8. It adds up – There’s a multitude of fees associated with a sale of any one auction—the listing fee, commission fee, hosting fee, PayPal fee and any other potential service used. Often times you’ll see a seller charge $10 to ship something that costs $5, and while it sucks for the buyer, it’s almost necessary for the seller to help cover overhead. Keeping detailed records can indicate your profit margin as well as show you what items you should sell more of and what items you should cease. Once you achieve certain sales marks, eBay can generate customized sales reports tailored to your needs.

9. Shipping – As your transactions start to ramp up, you might want to start automating your shipping methodology. In pre-millenium, I used to scavenge recycling bins for that perfect box, write out the name and address with my doctor-like penmanship and wait in line at the post office hoping the buyer would receive it. However when I want to ship something now, I simply use a box that I got for free at The Postal Service [not the music group], fill out and pay for postage at the same site, affix the self-printed label and finally drop off at the kiosk. I often sneer at the people in line waiting to mail something as I stroll up to drop off my packages, and its no fun being mocked at. Opening a personal account with USPS or UPS is simple and they can even pick up packages for you. You don’t even have to leave your house and anything can get delivered around the world. The one crucial thing is to have a tracking number. Shady buyers can say they never received their package, and other than the tracking, there’s no other way to verify that. And leave the insurance at the buyers discretion.

10. Branding – Congrats, you have made it as a PowerSeller! Now if you have a sole focus, you might want to consider changing your eBay ID from your old college handle to something more appropriate. For example, if you sell golf clubs you should have a correlating name. Branching out also can create another revenue stream. Take a peek at the eBay Top 500 Sellers and you can probably figure out what most of them sell just by their ID. It’s also not a bad idea to maintain multiple seller accounts if you want to differentiate your product, but this entails sacrificing some feedback earned. Repeat customers are a key driver in any successful business where the customers like familiarity. You can post in message boards or other forums to promote your products as well.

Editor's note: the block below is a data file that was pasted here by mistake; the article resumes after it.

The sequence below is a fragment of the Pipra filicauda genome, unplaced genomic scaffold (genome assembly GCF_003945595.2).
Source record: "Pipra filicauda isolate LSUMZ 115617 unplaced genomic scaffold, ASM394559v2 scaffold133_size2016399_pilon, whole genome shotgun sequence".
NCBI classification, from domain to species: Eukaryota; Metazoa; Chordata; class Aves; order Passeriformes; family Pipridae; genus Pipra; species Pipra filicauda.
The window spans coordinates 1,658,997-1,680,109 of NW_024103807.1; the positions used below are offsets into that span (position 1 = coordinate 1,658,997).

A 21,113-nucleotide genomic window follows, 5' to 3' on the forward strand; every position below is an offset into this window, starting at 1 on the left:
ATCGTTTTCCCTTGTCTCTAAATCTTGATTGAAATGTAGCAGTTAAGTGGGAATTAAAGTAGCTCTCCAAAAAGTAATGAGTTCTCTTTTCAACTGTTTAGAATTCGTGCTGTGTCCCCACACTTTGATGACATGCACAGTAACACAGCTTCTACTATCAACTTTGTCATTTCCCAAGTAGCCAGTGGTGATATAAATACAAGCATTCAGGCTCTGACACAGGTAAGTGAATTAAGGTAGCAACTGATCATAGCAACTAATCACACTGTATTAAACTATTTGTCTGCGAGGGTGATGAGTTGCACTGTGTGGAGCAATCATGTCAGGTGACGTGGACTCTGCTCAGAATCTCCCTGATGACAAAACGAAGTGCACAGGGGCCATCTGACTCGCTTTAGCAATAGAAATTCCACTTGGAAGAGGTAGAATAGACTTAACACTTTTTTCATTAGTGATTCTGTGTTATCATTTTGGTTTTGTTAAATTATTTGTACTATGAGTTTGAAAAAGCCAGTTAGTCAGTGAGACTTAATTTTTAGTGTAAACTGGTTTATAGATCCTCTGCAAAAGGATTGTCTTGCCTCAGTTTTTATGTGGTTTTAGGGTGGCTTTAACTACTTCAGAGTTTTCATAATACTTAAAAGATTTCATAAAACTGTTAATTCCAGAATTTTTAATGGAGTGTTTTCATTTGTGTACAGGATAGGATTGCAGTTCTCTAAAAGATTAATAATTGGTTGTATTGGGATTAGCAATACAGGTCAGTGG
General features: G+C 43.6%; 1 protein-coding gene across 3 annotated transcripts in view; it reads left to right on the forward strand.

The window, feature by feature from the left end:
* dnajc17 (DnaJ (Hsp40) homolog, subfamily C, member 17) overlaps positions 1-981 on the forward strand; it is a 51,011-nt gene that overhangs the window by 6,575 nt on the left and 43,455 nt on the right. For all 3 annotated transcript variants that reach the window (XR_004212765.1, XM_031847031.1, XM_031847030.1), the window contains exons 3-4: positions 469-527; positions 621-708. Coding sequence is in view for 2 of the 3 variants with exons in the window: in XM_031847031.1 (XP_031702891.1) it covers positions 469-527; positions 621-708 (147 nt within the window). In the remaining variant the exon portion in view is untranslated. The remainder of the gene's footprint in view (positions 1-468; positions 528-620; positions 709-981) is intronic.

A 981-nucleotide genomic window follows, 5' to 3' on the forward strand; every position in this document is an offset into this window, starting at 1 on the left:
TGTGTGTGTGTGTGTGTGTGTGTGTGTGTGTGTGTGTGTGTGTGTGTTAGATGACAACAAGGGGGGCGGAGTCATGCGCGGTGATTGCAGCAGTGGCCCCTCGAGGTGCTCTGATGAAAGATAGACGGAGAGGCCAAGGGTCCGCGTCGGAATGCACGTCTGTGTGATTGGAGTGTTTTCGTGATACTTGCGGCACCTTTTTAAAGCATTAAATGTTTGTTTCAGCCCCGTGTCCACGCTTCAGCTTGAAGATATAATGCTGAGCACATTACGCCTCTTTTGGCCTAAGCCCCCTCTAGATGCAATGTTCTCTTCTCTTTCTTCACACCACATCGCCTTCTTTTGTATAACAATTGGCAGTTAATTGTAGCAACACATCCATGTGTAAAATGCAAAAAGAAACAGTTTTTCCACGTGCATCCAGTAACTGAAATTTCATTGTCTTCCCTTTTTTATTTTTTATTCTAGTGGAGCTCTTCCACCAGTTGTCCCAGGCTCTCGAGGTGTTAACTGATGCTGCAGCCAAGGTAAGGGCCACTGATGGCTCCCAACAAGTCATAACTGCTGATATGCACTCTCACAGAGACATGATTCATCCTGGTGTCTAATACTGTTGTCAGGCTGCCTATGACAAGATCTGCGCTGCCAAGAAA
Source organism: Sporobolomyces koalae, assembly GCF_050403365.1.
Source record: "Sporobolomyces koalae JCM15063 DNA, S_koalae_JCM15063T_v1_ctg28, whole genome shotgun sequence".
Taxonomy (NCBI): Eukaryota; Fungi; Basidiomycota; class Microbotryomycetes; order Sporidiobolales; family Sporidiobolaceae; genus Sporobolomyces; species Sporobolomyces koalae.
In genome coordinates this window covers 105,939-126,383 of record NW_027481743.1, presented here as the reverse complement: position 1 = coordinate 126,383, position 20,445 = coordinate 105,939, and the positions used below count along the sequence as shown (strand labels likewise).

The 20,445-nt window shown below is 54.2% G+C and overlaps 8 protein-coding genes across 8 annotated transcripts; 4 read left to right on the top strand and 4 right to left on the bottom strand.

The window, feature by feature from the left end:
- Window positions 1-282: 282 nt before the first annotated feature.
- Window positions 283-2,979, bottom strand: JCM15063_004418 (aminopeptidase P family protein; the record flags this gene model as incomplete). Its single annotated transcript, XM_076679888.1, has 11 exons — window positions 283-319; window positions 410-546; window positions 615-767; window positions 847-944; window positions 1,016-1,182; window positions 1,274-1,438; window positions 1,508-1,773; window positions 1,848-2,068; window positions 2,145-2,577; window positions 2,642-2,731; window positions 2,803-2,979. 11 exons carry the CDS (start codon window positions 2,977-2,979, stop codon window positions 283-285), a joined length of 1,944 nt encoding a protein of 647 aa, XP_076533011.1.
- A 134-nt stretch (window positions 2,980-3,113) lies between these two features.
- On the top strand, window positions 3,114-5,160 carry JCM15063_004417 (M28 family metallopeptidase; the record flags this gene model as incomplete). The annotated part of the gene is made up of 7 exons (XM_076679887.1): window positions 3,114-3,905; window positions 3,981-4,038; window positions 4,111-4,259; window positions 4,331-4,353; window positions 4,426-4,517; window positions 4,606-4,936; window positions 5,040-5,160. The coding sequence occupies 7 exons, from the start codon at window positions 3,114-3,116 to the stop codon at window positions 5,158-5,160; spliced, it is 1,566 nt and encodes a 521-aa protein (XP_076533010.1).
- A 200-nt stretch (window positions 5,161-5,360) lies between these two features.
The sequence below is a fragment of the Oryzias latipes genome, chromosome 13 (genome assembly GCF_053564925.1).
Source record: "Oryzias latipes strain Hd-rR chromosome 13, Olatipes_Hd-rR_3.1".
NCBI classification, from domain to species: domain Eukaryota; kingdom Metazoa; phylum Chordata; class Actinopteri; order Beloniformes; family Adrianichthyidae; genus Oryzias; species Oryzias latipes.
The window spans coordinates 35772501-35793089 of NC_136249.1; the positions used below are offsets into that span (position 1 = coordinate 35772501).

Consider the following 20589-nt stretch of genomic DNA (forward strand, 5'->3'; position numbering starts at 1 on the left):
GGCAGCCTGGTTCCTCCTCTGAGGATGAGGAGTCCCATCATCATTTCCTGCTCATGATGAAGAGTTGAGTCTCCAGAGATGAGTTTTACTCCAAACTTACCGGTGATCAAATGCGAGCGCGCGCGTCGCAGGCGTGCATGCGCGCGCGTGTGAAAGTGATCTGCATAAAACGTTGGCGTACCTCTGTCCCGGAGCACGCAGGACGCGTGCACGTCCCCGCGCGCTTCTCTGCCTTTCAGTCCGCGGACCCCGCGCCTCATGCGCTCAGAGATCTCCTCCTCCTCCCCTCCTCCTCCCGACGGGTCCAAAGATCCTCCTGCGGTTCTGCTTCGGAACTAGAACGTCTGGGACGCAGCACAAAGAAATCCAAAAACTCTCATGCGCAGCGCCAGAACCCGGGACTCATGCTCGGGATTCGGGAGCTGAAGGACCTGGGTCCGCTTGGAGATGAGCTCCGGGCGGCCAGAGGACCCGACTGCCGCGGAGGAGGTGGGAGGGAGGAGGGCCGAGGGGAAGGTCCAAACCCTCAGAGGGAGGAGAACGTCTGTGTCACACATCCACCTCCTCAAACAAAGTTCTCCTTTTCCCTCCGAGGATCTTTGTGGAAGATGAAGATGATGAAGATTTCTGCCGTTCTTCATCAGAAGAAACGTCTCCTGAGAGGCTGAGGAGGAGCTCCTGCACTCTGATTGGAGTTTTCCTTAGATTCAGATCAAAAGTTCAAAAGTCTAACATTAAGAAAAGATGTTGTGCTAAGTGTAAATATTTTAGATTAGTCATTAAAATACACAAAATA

So there you have my basic tips for starting out on eBay, which aren’t much different from what most retailers do. Unless you’re doing this for a living, you should remember to have fun in the whole process. Here is your chance to be CEO [but also mail clerk, and no offense to the mail clerks out there] of your own operation. You select the products, choose the marketing and set the prices. All in all it’s a pretty simple process once you are established. Good luck and happy selling!



Comments

9 Responses to “How to Make a Dollar Out of 15 Cents, The eBay Way”

  1. liz andrews on March 14th, 2008 11:24 am

    i would like more info on how to make a dollar on 15 cents the ebay way

  2. harold3rd on March 14th, 2008 4:15 pm

    i’ve been eBaying full-time for just about 8 months now. These are some good basic and some advance tips. I’ve been contemplating vendio for a while too. My biggest problem right now is the amount of volume. I have to try to find efficiencies in my process to get all the clothes out. I also have to find a better way to make sure women are buying their right sizes for themselves. Even though I list out the measurements some woemn still try to fit into a size too small and then they end up sending it back.

  3. ham on March 14th, 2008 8:35 pm

    Great tips. Im a powerseller and ive learned a few great tips from this article! Thanks.

  4. Watch TELEVISION on March 15th, 2008 4:20 am

    It still remains a mystery to me how power-Ebayers move such large quantities of stuff. Another thing is that if the price is low enough, someone will buy it – people sell the dumbest things like a floppy disk filled with pictures of oranges they got off of Google images – the seller sold 15 copies at $2 each. I don’t know why anyone would want that, let alone pay $2 dollars for it.

  5. JJ Behart on March 15th, 2008 12:37 pm

    I’ve never sold anything on ebay just bought things. I definitely buy with some of things in mind. I never buy anything with a seller who doesn’t have at least 50-100 feedbacks. And I do appreciate good images. Best tip is the buying on holidays. I’ve scored many a steals while others were out shopping and enjoying themselves.

  6. REEGSTA on March 17th, 2008 12:10 am

    harold3rd – Sometimes even if you provide accurate measurements for clothes, people still can’t find the proper fit. men generally are less fickle concerning sizes though, so most sellers I know focus on mens apparel.

  7. MSBautista on March 17th, 2008 9:06 am

    I saw an infomercial of this lady that claimed she was the “queen of auctions” and offers this instructional dvd called “Six Steps to eBay Success”. Have you heard of it, and know how do your 10 steps match up?

    Good, inspirational read. Makes me want to give it a try…

  8. eBay Digital Products Ban » eBay Digital Products Policy Bombshell | The Digibay on April 20th, 2008 11:03 am

    eBay Digital Products Ban » eBay Digital Products Policy Bombshell | The Digibay…

    About the Host: Jason Miner was the first PayPal employee to teach at eBay Universities, beginning in 2002. He is part of PayPal’ s Community Education and Events team, providing dedicated support to new and existing PayPal & eBay users at eBay Unive…

  9. name on October 30th, 2008 10:36 am

    “eBay has no tolerance for bootleg items”
    except they refuse to investigate users who sell mostly bootleg items

    “Shady buyers can say they never received their package, and other than the tracking, there’s no other way to verify that”
    even with tracking ebay (and now paypal) won’t investigate claims properly and mostly take the side of the person trying to pull a fast one